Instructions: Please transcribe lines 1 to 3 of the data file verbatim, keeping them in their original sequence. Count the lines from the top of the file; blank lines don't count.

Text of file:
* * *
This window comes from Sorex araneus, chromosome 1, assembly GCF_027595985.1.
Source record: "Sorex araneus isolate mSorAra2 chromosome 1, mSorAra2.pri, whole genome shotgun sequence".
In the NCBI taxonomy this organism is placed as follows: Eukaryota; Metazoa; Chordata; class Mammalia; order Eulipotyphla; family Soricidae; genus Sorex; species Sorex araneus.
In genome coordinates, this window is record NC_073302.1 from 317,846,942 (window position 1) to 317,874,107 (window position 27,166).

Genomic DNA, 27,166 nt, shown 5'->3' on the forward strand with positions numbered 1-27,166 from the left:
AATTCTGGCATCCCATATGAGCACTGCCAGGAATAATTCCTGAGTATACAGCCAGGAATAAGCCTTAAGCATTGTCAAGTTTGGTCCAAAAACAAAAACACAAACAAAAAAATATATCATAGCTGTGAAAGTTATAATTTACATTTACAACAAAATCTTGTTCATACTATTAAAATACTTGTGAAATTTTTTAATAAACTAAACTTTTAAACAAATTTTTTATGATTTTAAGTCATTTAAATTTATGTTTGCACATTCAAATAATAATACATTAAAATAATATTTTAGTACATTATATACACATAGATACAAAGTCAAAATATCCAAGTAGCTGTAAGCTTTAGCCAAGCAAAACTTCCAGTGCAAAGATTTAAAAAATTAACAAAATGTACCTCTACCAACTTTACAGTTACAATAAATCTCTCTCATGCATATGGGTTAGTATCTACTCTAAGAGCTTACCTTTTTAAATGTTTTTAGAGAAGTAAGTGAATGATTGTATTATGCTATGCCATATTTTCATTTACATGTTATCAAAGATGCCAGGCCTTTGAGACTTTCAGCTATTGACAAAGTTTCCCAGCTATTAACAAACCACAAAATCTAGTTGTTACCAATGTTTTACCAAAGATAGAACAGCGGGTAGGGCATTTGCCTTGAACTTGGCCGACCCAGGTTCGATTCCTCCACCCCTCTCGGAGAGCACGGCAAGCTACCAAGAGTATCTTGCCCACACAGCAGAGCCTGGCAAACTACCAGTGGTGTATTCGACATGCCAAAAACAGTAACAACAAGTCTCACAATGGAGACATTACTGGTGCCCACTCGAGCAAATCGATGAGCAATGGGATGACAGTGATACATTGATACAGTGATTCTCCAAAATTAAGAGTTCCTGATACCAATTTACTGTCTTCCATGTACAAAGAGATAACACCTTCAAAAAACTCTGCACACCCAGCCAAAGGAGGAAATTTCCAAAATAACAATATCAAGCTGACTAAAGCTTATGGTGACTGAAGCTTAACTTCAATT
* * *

This window comes from Sorex araneus, chromosome 1, assembly GCF_027595985.1.
Source record: "Sorex araneus isolate mSorAra2 chromosome 1, mSorAra2.pri, whole genome shotgun sequence".
In the NCBI taxonomy this organism is placed as follows: Eukaryota; Metazoa; Chordata; class Mammalia; order Eulipotyphla; family Soricidae; genus Sorex; species Sorex araneus.